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What is the affect of divorce on children's success in school?


Whether you use children's grades, standardized test scores, or dropout rates, children whose parents divorce generally have poorer scores. These results have been found quite consistently throughout a variety of research studies over the past three decades. Importantly, children's actual performance on tests consistently shows this difference, but results based on teacher or parent reports are less likely to show this difference. We believe that both parents and teachers often underestimate the difficulties a child may be having in school or may not recognize the problems.
 

In some cases, it appears that children's difficulties with school may be caused more by their behavior than their intellectual abilities. The pattern may be somewhat different for boys and girls. Boys are more likely to be aggressive and have problems getting along with their peers and teachers. These problems may lead them to spend less time in school or on their school work. Girls, on the other hand, are more likely to experience depression, which may interfere with their ability to concentrate on schoolwork or to put as much effort into their work. School success has long-term implications for children's success in life, and so it is important to find ways to support children from divorced families.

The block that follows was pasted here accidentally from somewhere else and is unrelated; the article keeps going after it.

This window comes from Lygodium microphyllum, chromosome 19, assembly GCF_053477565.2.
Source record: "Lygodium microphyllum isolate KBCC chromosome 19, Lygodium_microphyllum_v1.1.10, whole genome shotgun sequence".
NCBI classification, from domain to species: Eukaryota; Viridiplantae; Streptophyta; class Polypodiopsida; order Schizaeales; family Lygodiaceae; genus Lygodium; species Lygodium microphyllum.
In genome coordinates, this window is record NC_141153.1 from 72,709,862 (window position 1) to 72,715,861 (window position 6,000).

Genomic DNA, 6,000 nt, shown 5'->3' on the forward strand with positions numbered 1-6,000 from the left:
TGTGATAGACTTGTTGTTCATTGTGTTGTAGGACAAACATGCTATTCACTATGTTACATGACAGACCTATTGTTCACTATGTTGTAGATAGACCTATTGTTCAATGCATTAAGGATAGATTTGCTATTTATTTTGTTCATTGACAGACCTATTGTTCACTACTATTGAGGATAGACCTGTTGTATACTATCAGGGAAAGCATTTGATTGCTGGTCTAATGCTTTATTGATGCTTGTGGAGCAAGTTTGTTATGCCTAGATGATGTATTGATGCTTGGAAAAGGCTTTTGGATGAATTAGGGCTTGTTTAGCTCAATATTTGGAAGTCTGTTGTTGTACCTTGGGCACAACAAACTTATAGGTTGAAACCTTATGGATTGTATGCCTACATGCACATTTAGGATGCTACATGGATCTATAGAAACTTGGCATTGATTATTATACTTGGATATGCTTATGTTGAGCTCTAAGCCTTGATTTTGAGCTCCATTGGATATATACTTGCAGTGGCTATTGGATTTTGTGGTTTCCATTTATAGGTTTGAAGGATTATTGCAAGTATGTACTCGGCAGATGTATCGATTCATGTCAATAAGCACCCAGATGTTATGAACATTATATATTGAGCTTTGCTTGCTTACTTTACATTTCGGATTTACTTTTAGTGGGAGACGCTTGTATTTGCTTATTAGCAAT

Robert Hughes, Jr., Ph.D., Former Professor, Department of Human Development & Family Studies, College of Human Environmental Sciences, University of Missouri

 

 

 

 

 

 

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Last update: Tuesday, August 26, 2008

 

 

 


 
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